page in the iLO 3
Steady
GUI
green
• There is no physical
Off
LED on the blade's
front panel that
represents this state.
There has been a FATAL event since the
last power on or system reset.
A reset or power on will clear this LED.
System is beginning to boot the OS
OS is not booting and there are no fatal
events.
Troubleshooting tools
97
LOCATOR
POWER
Identifies the
• UID LED on the front
system/partition and will
panel of the
blink while a firmware
individual blade
update is in progress.
• Locator UID in iLO 3
NOTE: All blades in a
• Virtual Indicator in
partition show the same
the Onboard
LOCATOR status at all
Administrator’s
times.
interface
NOTE: You can toggle
the UID in software from
either the iLO 3 TUI or
web GUI. There is no
UID hardware button on
the server blade itself to
turn it on or off.
Identifies the
system/partition power
state.
• Monarch Power
button LED on the
front panel of the
Monarch blade
• System Power LED in
the iLO 3 GUI
98
Troubleshooting
On
The system/partition is identified.
Off
System/partition is not identified and no
firmware update is actively writing to any
of the system ROMs
Flashing
Power should not be interrupted; firmware
is actively burning a ROM.
NOTE: On ProLiant servers this LED
blinks to indicate remote management;
however this is not currently a supported
indication on Integrity servers.
ON/OFF Toggles the current LED state to indicate
toggle
transitional mode states activated by a
push and hold of the Physical Presence
button.
If the Locator is off it will toggle on and
then off, but if the Locator is on, it will
toggle off and then on. If the Locator is
flashing, no action will be taken.
Steady
green
System/partition is fully powered on.
Steady
amber
System/partition is in standby.
Off
The system/partition is powered off.
SUV Cable and Ports
The SUV port on the front of the server blade is used in conjunction with an SUV cable to connect
the server to external devices such as a terminal emulator or monitor. In a conjoined server, only
the SUV port on the Monarch Server is active.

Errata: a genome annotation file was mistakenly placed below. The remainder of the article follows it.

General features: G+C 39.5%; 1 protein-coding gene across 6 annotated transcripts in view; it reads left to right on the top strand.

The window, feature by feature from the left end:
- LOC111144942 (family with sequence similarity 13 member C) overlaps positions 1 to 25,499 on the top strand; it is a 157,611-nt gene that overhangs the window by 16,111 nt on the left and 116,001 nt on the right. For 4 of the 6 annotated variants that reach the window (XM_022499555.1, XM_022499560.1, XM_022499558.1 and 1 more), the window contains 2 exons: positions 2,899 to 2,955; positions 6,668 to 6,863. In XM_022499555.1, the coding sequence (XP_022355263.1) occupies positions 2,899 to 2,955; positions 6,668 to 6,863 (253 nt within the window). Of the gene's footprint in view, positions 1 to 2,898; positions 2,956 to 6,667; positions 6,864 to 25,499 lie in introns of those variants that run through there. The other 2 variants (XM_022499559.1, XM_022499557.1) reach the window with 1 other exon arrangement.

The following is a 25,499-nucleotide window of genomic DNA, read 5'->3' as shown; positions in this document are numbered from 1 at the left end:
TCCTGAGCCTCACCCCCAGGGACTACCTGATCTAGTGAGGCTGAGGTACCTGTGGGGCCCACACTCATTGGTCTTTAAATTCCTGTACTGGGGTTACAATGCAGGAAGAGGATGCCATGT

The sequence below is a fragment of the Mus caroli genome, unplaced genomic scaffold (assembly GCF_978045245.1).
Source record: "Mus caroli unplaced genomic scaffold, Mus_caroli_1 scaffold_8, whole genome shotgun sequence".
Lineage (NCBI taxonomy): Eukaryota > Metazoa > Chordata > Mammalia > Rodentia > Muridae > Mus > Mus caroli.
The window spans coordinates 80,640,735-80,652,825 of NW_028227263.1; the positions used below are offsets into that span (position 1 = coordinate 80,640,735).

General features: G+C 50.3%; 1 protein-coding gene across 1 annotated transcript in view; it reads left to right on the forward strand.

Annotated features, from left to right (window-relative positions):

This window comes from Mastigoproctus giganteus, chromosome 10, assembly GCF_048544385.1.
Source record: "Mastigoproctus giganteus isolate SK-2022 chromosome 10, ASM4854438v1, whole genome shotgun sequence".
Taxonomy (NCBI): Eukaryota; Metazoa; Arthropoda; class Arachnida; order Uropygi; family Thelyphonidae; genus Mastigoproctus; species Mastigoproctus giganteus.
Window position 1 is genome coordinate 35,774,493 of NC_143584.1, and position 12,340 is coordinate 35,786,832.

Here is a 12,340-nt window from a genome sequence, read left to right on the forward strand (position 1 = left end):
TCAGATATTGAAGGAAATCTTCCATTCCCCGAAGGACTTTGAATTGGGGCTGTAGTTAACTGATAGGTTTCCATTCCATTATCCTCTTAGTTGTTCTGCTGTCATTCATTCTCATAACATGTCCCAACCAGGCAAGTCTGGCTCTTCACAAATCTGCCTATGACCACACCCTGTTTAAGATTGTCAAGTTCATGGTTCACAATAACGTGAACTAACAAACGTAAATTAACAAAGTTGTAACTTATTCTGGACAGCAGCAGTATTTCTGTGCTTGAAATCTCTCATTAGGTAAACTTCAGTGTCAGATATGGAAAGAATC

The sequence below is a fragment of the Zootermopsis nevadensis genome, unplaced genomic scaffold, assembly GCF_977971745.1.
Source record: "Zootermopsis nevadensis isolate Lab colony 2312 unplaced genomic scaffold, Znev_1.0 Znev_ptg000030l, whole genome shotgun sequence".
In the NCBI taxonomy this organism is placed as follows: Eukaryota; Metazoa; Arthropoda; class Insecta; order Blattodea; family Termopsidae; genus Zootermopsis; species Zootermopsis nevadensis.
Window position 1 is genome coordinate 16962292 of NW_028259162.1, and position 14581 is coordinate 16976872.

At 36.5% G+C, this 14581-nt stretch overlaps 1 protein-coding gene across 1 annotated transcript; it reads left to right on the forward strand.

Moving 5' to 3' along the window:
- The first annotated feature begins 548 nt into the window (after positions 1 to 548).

CAUTION:
The SUV cable is not designed to be used as a permanent connection.
Use caution when walking near the server blade when the SUV cable is installed. Hitting or bumping
the cable might cause the port on the server blade to break. This can damage the system board.
1
2
Server blade
Video
3
USB ports (2)
4
Serial
Connecting to the serial port
IMPORTANT: It is not necessary to physically connect to the Integrity iLO 3 via the serial port to
perform any management task. The intention is that the iLO LAN port should be used to communicate
with any iLO in the enclosure, as well as the Onboard Administrator. The LCD panel and the
Onboard Administrator can be used to configure and determine the iLO LAN address.
To physically connect to Integrity iLO 3 using the serial port:
1. 1. Connect the SUV cable to the SUV port (i.e., the diagnostic port).
2. 2. Connect an RS-232 cable to the RS-232 port on the SUV cable. This is the local connection
to the Integrity iLO 3 consoles.
3. 3. Connect the other end of the RS-232 cable to your terminal emulator.
NOTE: The terminal emulator is typically software that runs on a PC, such as Putty, Reflections,
or Hyper Terminal. This software enables a PC to communicate with the server using one of the
PC’s comm ports. If the PC has a RS-232 serial port then connect the cable to that port and then
configure the terminal emulator software to use that serial port. However, if the PC does NOT have
a serial port, then you will need a USB to Serial converter. These devices can be ordered from
SmartBuy and typically are in-expensive. The device has a USB connector that plugs into a USB
port on the PC, and it has a RS-232 port for connecting to the SUV serial port.
Troubleshooting tools
99
Diagnostics
A suite of offline and online support tools are available to enable troubleshooting server blade
issues. In general, if the operating system (HP-UX) is already running, HP does not recommend
shutting down the server blade. Use the online support tools.
If the OS cannot be booted, use the offline support tools to resolve the issue. The offline support
tools are available from the UEFI partition. after you resolve the issue preventing booting, boot
HP-UX, and use the online support tools for any further testing.
If it is not possible to reach the UEFI from either the main disk or from LAN, you must troubleshoot
using the visual fault indicators, console messages, and system error logs that are available.
Offline Diagnostics Environment
The Offline Diagnostics Environment provides a support tools platform that enables you to
troubleshoot a system that is running without an operating system. With Offline Diagnostics, you
can test systems that cannot be tested using the online tools.
The HP Integrity Servers and Itanium Workstations Offline Diagnostics and Utilities CD-ROM is
shipped with all Integrity systems and Itanium® workstations. This CD is updated quarterly, at
which time new functions and features can be added, new hardware diagnostics can be
incorporated, and performance can be improved.
For more information, regarding the use of the Offline Diagnostics Environment, see the Offline
Diagnostics Environment Administrator's and User's Guide (http://h20000.www2.hp.com/bc/
docs/support/SupportManual/c02628971/c02628971.pdf?HPBCMETA::).
General diagnostic tools
Diagnostic Tool
Description
IPMI Event Decoder
Provides detailed information about the IPMI event (Issue
description, cause, action)
100 Troubleshooting
Fault management overview
The goal of fault management and monitoring is to increase server blade availability, by moving
from a reactive fault detection, diagnosis, and repair strategy to a proactive fault detection,